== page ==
It’s well after lunch. I’ve had this thing on my wrist for
something like six hours now, and the truth is that I’ve barely used it.
That’s by design: again, you’re only supposed to interact with the
Apple Watch for 10 to 15 seconds at a time and then get back to your
life. On one level, that all makes perfect sense: my regular watch has
had a dead battery for over a year. I don’t exactly use it for anything
except looking cool. How much am I really supposed to use the Apple
Watch to make it worth whatever price I’ve paid for it?
On another level, everything about the Watch is designed to
reinforce the idea that you have some sort of real life to return to
once you’re done using technology — that you’re not just sitting at a
desk in your office with your laptop and your phone, getting work done.
That’s the situation I’m in most afternoons — meetings have
wrapped up, decisions have been made, and I’m catching up on email,
editing, reading the site, and generally setting up the next set of
things I have to do. I’m as plugged into the internet as I can possibly
be, using my phone and my laptop for slightly different variations of
the same task: communicating with people.
This is where the Watch’s lack of speed comes to the forefront —
there’s virtually nothing I can’t do faster or better with access to a
laptop or a phone except perhaps check the time. It’s not just the
small screen or the quick in-and-out interaction design, it’s actual
slowness, particularly when it comes to loading data off the phone.
Third-party apps vps hosting are the main issue: Apple says it’s still
working on making them faster ahead of the April 24th launch, but it’s
clear that loading an app requires the Watch to pull a tremendous amount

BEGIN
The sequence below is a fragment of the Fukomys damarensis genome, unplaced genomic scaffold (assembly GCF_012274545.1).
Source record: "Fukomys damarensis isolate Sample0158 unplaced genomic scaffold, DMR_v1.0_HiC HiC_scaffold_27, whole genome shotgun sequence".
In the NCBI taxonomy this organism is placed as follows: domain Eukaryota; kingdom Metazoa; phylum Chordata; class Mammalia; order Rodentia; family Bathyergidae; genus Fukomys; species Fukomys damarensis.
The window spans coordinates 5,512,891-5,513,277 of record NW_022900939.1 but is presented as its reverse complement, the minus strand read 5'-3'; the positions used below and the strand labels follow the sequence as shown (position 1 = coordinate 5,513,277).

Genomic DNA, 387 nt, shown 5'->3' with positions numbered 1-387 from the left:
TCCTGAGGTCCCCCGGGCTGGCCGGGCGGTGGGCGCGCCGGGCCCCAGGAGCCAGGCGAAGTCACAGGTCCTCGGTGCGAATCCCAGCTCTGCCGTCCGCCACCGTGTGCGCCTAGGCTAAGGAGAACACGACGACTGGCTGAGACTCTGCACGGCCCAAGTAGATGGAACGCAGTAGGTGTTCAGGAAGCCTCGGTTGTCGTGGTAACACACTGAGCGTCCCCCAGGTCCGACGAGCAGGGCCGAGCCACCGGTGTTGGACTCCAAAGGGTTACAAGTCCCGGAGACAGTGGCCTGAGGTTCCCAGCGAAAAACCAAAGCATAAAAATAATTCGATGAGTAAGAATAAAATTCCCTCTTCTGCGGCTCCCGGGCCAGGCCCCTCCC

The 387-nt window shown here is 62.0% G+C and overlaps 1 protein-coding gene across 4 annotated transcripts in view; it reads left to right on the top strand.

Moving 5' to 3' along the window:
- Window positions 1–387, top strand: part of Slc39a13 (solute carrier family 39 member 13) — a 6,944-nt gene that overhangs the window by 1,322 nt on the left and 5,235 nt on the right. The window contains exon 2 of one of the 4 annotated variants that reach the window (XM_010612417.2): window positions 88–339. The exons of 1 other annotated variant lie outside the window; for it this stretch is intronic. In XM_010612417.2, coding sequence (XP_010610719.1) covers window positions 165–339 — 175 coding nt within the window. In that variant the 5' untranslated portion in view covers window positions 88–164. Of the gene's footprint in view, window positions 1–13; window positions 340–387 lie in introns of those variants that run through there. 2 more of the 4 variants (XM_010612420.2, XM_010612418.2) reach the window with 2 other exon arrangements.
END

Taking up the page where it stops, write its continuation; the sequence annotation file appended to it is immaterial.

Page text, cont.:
of data from the phone, and there’s nothing fast about it. I sat
through a number of interminable loading screens for apps like CNN,
Twitter, The New York Times, and others. Apps that need to pull
location data fare even worse: the Uber app takes so long to figure out
where you are that you’re better virtual private servers off walking home before someone
notices you staring at your $700 Watch and makes domain names a move.
What good is a Watch that makes you wait?
This first set of Watch apps is really just loading additional
screens from the apps on your phone; you might think of all of them as
remote controls for your phone apps. True native apps are coming to the
Watch later on, and I assume they’ll be faster. That’s a big deal:
without a rich set of apps that extend the phone, it really is just
But right now, it’s disappointing to see the Watch struggle
with performance. What good is a watch that makes you wait? Rendering
notifications can slow everything down to a crawl. Buttons can take a
couple taps wordpress hosting to register. It feels like the Apple Watch has been
deliberately pulled back in order to guarantee a full day of battery
life. Improving performance is Apple’s biggest challenge with cloud hosting the Watch,
and it’s clear that the company knows it.